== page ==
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Cash flow management is at the core of your company’s financial stability, growth, and longevity. But what exactly is cash flow management, and why is it so vital? 

Here’s everything you need to know, including common issues, the impact your payables and receivables might have, and some examples of cash flow management.

What Is Cash Flow Management?

Cash flow management is the process of documenting, monitoring, analyzing, and optimizing a company's cash inflows and outflows to:

  • Get a clearer picture of financial health,
  • Make informed decisions by understanding the amount of money your company has at any given point,
  • Improve cash flow management, and
  • Avoid potential cash flow crises.

Why Is Cash Flow Management Important?

Cash flow management is crucial in fulfilling these key functions: 

1. Maintaining a Healthy Financial Position

By monitoring your company’s bank accounts, cash position, and liquidity in real time, you can ensure there are no funding shortages on the horizon. 

2. Planning for Future Business Expenses and Opportunities

Effective cash flow management helps you track revenues and expenses in a practical way, identifying areas for improvement before they bite you in the butt. 

With accurate cash flow management, you can avoid surprises, anticipate potential cash flow issues, and take proactive measures to mitigate risks. 

3. Building Credibility 

Demonstrating that your company’s cash flow is well-managed gives lenders, investors, and other stakeholders confidence that your business is financially stable and capable of meeting its financial obligations. This can open doors for funding opportunities, partnerships, and more.

4. Reducing the Need for Additional Funding

Finding funding sources when you have cash flow problems can become highly problematic. Effective cash flow management supports more informed, timely decision-making to help your company stay in business without seeking additional revenues or investments. 

“Making more money will not solve your problems if cash flow management is your problem.” – Robert Kiyosaki.

How Accounts Payable & Accounts Receivable Affect Cash Flow

Accounts payable (AP) and accounts receivable (AR) play a significant role in cash flow management. For many years, I’ve worked with AP and AR teams on modernization initiatives to:

  • Reduce or eliminate manual tasks like invoicing,
  • Streamline operations, and 
  • Reduce processing time in payment management 

Here’s how each function affects cash flow:

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Accounts Payable’s Role in Cash Flow Management

AP is the money your business owes to vendors, suppliers, and other creditors, including inventory purchases, utilities, rent, and professional services. 

Effectively automating and managing AP through simplified and efficient processes ensures there’s enough money to make timely payments and maintains good relationships with your suppliers. 

Late payments might not seem like a big deal, but they can damage relationships, limit attractive payment terms, and disrupt your supply chain. 

Accounts Receivable’s Role in Cash Flow Management

AR is money owed to your business, including sales revenue, outstanding invoices, and any other receivables owed to your business by customers and clients.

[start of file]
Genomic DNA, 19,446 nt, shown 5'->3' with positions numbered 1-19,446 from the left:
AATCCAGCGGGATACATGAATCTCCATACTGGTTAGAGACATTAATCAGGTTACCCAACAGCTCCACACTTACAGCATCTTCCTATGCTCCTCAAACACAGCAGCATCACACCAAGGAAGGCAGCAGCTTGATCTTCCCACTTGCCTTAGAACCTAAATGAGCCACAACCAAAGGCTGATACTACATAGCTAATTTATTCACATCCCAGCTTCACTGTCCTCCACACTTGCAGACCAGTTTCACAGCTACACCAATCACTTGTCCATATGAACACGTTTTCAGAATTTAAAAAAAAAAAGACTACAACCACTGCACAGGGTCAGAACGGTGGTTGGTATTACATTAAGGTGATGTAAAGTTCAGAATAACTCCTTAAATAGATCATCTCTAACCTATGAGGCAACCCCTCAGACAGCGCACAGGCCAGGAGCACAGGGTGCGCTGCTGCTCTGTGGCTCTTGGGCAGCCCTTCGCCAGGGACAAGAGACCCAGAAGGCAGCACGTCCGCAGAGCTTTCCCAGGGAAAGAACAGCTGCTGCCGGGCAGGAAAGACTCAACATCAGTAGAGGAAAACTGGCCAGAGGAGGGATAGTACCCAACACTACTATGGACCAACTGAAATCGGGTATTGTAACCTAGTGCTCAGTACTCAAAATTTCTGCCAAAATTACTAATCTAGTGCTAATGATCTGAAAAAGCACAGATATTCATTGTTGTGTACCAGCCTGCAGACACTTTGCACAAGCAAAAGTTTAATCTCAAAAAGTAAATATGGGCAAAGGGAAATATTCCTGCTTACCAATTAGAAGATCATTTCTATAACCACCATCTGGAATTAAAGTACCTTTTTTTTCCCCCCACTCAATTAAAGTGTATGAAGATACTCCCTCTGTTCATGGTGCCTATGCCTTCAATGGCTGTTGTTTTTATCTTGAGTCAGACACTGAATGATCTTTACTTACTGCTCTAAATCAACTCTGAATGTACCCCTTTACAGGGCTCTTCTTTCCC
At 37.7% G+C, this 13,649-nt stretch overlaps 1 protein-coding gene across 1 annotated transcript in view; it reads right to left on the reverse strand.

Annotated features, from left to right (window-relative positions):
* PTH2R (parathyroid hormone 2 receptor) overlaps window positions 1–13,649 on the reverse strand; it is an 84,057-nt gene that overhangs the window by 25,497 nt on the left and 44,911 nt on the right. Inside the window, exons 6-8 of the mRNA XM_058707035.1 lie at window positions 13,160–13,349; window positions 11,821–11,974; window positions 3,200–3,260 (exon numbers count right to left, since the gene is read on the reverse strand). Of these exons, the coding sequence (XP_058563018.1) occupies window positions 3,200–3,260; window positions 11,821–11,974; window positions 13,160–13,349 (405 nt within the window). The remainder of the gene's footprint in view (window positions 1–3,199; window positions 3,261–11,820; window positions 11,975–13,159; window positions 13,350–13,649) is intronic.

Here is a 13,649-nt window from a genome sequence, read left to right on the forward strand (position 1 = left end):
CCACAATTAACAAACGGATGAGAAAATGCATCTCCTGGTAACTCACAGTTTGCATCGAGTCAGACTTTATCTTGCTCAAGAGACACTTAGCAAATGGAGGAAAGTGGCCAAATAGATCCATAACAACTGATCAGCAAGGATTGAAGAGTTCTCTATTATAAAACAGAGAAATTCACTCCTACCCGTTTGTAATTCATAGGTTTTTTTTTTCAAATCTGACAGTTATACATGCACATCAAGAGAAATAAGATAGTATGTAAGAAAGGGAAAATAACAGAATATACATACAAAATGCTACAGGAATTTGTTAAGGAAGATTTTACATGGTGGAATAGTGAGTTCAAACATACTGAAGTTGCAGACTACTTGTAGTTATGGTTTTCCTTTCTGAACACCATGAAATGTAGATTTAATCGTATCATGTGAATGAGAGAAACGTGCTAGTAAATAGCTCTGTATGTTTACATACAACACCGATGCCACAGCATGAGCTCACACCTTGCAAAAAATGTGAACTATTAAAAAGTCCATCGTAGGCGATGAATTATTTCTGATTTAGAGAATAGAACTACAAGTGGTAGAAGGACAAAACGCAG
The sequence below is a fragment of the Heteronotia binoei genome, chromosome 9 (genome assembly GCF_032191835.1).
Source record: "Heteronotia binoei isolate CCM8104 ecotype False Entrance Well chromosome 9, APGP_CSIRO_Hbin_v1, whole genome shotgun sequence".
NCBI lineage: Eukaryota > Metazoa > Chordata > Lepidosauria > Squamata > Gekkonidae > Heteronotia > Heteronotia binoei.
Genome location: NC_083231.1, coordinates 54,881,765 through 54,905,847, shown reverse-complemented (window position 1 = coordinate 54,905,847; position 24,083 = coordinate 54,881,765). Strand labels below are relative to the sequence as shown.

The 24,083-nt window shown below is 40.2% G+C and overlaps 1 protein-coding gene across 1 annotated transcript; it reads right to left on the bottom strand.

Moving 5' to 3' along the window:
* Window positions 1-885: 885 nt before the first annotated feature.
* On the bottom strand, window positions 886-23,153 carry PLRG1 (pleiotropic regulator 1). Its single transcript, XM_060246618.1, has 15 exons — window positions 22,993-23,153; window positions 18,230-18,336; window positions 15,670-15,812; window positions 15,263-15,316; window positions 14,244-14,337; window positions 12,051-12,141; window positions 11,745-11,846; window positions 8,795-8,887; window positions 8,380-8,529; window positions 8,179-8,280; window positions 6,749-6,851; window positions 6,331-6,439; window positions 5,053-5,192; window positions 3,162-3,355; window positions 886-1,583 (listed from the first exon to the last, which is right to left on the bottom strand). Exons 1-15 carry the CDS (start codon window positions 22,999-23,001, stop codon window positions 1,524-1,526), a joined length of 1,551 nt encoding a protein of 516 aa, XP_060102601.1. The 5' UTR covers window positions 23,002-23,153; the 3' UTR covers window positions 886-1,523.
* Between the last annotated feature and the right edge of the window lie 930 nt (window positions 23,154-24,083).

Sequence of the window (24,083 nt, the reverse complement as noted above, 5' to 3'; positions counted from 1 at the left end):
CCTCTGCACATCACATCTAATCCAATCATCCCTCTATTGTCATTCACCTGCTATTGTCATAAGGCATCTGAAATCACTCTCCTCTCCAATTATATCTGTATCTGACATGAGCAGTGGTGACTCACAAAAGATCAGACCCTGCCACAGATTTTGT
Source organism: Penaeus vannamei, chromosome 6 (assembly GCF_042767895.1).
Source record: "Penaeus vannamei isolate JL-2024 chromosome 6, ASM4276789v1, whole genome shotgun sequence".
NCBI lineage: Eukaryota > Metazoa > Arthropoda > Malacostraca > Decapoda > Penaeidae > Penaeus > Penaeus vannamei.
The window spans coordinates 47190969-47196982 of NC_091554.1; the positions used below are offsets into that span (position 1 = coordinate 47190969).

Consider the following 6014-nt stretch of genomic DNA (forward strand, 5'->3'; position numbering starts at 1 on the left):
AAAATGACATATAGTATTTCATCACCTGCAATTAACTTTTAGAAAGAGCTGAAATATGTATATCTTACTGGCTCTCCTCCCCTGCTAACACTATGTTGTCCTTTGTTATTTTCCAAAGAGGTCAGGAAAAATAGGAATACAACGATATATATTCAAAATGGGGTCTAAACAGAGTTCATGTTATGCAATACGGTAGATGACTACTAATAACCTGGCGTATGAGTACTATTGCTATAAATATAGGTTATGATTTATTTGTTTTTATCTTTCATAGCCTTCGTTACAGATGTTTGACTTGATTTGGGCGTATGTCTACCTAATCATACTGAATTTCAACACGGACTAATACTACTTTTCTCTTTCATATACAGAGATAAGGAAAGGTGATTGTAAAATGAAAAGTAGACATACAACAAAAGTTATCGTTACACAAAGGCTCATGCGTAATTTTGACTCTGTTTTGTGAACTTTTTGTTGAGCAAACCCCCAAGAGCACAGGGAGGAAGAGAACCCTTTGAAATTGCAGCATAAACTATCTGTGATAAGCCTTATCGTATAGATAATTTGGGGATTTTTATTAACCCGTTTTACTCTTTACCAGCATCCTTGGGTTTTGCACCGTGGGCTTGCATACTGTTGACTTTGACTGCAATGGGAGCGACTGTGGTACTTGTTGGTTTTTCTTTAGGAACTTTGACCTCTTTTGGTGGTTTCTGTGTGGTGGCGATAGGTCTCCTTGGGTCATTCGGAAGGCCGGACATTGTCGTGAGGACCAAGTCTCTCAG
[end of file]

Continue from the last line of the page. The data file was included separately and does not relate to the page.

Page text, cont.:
Managing accounts receivable involves timely invoicing, following up on overdue payments, and implementing effective credit control measures. Optimizing and automating your accounts receivable processes can accelerate cash inflow and reduce the risk of bad debts, aka those collections that never materialize.

To effectively manage both accounts payable and accounts receivable, you should: 

  • Establish clear payment terms and policies
  • Streamline your billing and invoicing processes
  • Maintain open communication with your suppliers and customers

Automating these two aspects helps you maintain a healthy cash flow and avoid unnecessary cash flow gaps.

Cash Flow Management Scenarios — The Good, The Bad, & The Ugly

To better understand how cash flow management works in practice, here are a few examples:

Scenario 1: Positive Cash Flow

Company A has a well-established customer base and steady sales. 

  1. It efficiently manages its receivables through timely invoicing and follow-up on overdue payments. 
  2. Its payables are well-managed, with clear payment terms and good relationships with suppliers. 

As a result, Company A consistently generates positive cash flow, allowing it to invest in growth opportunities and maintain financial stability. Most of the big companies you see making the news have positive cash flow, including Microsoft, Alphabet, Apple, Meta, and more.

Scenario 2: Negative Cash Flow

Company B experiences a seasonal downturn in sales, leading to reduced revenue. At the same time:

  1. Its payables remain high due to fixed costs and contractual obligations. 
  2. It struggles to collect payments from customers, leading to a significant increase in receivables. 

Because of these challenges, it faces a negative cash flow situation, making it difficult to cover expenses and meet financial obligations.

Scenario 3: Cash Flow Crisis

Company C experiences rapid growth, leading to increased sales volume and revenue. Sounds good… but it isn’t all sunshine and rainbows.

  1. Cash flow management processes lag behind, resulting in delayed invoicing and poor credit control. 
  2. Despite great sales, Company C also faces a cash flow crisis, with inadequate cash reserves to cover expenses and fulfill orders. 

In this kind of scenario, the business would be forced to seek external financing like business loans or make drastic cost-cutting measures to survive. Unfortunate, but all too common.

Common Cash Flow Management Issues

Cash flow management is essential but, unfortunately, some of the issues that come up seem nearly universal. Here are some of the most common issues business owners run into in their cash flow management: